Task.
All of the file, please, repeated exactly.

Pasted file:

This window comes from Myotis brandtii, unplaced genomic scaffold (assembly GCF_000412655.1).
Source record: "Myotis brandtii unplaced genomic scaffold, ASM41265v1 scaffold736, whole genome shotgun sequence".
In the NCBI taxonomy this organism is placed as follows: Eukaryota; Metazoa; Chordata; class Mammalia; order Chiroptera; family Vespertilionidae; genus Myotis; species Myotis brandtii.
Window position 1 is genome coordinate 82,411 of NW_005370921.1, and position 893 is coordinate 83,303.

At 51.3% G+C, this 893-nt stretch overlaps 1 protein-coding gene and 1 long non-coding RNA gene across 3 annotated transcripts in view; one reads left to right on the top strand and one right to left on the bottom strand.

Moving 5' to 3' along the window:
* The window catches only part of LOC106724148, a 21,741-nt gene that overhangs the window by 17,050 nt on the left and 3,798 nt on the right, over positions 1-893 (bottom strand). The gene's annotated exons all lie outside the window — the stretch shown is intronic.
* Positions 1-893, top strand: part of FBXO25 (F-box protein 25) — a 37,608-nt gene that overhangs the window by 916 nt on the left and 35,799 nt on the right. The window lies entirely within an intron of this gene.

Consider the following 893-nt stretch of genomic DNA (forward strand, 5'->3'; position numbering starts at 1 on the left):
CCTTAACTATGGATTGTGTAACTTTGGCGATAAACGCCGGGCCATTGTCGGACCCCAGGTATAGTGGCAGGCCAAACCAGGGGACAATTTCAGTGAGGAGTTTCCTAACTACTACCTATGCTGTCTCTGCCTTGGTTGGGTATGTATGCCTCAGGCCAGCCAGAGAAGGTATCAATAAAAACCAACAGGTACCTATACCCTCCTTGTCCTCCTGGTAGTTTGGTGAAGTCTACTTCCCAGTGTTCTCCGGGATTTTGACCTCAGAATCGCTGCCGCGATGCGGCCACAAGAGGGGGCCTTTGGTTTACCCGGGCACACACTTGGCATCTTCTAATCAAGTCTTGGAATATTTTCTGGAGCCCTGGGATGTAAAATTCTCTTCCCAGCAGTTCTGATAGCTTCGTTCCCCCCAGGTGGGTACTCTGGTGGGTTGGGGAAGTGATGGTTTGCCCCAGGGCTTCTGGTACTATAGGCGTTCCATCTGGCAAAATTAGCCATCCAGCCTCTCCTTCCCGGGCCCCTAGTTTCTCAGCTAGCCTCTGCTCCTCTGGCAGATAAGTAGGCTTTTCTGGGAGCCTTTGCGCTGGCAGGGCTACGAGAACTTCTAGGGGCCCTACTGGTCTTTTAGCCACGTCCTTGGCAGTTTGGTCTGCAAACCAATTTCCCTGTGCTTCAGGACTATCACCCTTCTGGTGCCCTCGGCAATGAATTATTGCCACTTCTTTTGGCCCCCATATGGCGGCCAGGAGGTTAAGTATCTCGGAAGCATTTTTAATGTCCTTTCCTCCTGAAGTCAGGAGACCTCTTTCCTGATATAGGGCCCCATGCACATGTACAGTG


This window comes from Myotis brandtii, unplaced genomic scaffold (assembly GCF_000412655.1).
Source record: "Myotis brandtii unplaced genomic scaffold, ASM41265v1 scaffold736, whole genome shotgun sequence".
In the NCBI taxonomy this organism is placed as follows: Eukaryota; Metazoa; Chordata; class Mammalia; order Chiroptera; family Vespertilionidae; genus Myotis; species Myotis brandtii.
Window position 1 is genome coordinate 82,411 of NW_005370921.1, and position 893 is coordinate 83,303.

At 51.3% G+C, this 893-nt stretch overlaps 1 protein-coding gene and 1 long non-coding RNA gene across 3 annotated transcripts in view; one reads left to right on the top strand and one right to left on the bottom strand.

Moving 5' to 3' along the window:
* The window catches only part of LOC106724148, a 21,741-nt gene that overhangs the window by 17,050 nt on the left and 3,798 nt on the right, over positions 1-893 (bottom strand). The gene's annotated exons all lie outside the window — the stretch shown is intronic.
* Positions 1-893, top strand: part of FBXO25 (F-box protein 25) — a 37,608-nt gene that overhangs the window by 916 nt on the left and 35,799 nt on the right. The window lies entirely within an intron of this gene.

Consider the following 893-nt stretch of genomic DNA (forward strand, 5'->3'; position numbering starts at 1 on the left):
CCTTAACTATGGATTGTGTAACTTTGGCGATAAACGCCGGGCCATTGTCGGACCCCAGGTATAGTGGCAGGCCAAACCAGGGGACAATTTCAGTGAGGAGTTTCCTAACTACTACCTATGCTGTCTCTGCCTTGGTTGGGTATGTATGCCTCAGGCCAGCCAGAGAAGGTATCAATAAAAACCAACAGGTACCTATACCCTCCTTGTCCTCCTGGTAGTTTGGTGAAGTCTACTTCCCAGTGTTCTCCGGGATTTTGACCTCAGAATCGCTGCCGCGATGCGGCCACAAGAGGGGGCCTTTGGTTTACCCGGGCACACACTTGGCATCTTCTAATCAAGTCTTGGAATATTTTCTGGAGCCCTGGGATGTAAAATTCTCTTCCCAGCAGTTCTGATAGCTTCGTTCCCCCCAGGTGGGTACTCTGGTGGGTTGGGGAAGTGATGGTTTGCCCCAGGGCTTCTGGTACTATAGGCGTTCCATCTGGCAAAATTAGCCATCCAGCCTCTCCTTCCCGGGCCCCTAGTTTCTCAGCTAGCCTCTGCTCCTCTGGCAGATAAGTAGGCTTTTCTGGGAGCCTTTGCGCTGGCAGGGCTACGAGAACTTCTAGGGGCCCTACTGGTCTTTTAGCCACGTCCTTGGCAGTTTGGTCTGCAAACCAATTTCCCTGTGCTTCAGGACTATCACCCTTCTGGTGCCCTCGGCAATGAATTATTGCCACTTCTTTTGGCCCCCATATGGCGGCCAGGAGGTTAAGTATCTCGGAAGCATTTTTAATGTCCTTTCCTCCTGAAGTCAGGAGACCTCTTTCCTGATATAGGGCCCCATGCACATGTACAGTG